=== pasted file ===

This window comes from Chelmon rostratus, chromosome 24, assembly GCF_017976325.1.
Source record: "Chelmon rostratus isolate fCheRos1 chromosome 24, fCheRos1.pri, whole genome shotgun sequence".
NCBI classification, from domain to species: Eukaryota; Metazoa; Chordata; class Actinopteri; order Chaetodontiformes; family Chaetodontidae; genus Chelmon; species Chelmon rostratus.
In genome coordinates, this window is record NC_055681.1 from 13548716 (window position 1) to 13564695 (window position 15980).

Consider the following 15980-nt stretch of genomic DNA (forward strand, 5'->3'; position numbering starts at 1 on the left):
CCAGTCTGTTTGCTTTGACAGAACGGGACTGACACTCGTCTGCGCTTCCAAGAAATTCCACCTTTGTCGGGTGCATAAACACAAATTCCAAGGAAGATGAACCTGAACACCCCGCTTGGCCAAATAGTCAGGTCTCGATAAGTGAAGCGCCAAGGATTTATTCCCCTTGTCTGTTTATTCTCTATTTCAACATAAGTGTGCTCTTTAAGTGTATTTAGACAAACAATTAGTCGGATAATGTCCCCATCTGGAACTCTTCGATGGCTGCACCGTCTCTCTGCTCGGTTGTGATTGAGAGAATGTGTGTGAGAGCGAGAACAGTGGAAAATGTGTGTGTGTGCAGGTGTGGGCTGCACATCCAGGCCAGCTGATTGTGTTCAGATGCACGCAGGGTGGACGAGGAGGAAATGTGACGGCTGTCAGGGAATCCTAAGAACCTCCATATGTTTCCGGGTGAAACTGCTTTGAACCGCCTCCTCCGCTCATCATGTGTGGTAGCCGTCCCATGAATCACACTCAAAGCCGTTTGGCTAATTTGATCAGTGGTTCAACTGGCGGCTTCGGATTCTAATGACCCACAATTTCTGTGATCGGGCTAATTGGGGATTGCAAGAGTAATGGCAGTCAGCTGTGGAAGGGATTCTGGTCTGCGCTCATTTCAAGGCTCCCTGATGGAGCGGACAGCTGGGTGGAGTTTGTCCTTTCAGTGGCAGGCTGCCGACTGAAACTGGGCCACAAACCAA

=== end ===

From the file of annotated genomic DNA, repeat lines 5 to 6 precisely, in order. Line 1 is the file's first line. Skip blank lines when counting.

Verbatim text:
Consider the following 15980-nt stretch of genomic DNA (forward strand, 5'->3'; position numbering starts at 1 on the left):
CCAGTCTGTTTGCTTTGACAGAACGGGACTGACACTCGTCTGCGCTTCCAAGAAATTCCACCTTTGTCGGGTGCATAAACACAAATTCCAAGGAAGATGAACCTGAACACCCCGCTTGGCCAAATAGTCAGGTCTCGATAAGTGAAGCGCCAAGGATTTATTCCCCTTGTCTGTTTATTCTCTATTTCAACATAAGTGTGCTCTTTAAGTGTATTTAGACAAACAATTAGTCGGATAATGTCCCCATCTGGAACTCTTCGATGGCTGCACCGTCTCTCTGCTCGGTTGTGATTGAGAGAATGTGTGTGAGAGCGAGAACAGTGGAAAATGTGTGTGTGTGCAGGTGTGGGCTGCACATCCAGGCCAGCTGATTGTGTTCAGATGCACGCAGGGTGGACGAGGAGGAAATGTGACGGCTGTCAGGGAATCCTAAGAACCTCCATATGTTTCCGGGTGAAACTGCTTTGAACCGCCTCCTCCGCTCATCATGTGTGGTAGCCGTCCCATGAATCACACTCAAAGCCGTTTGGCTAATTTGATCAGTGGTTCAACTGGCGGCTTCGGATTCTAATGACCCACAATTTCTGTGATCGGGCTAATTGGGGATTGCAAGAGTAATGGCAGTCAGCTGTGGAAGGGATTCTGGTCTGCGCTCATTTCAAGGCTCCCTGATGGAGCGGACAGCTGGGTGGAGTTTGTCCTTTCAGTGGCAGGCTGCCGACTGAAACTGGGCCACAAACCAA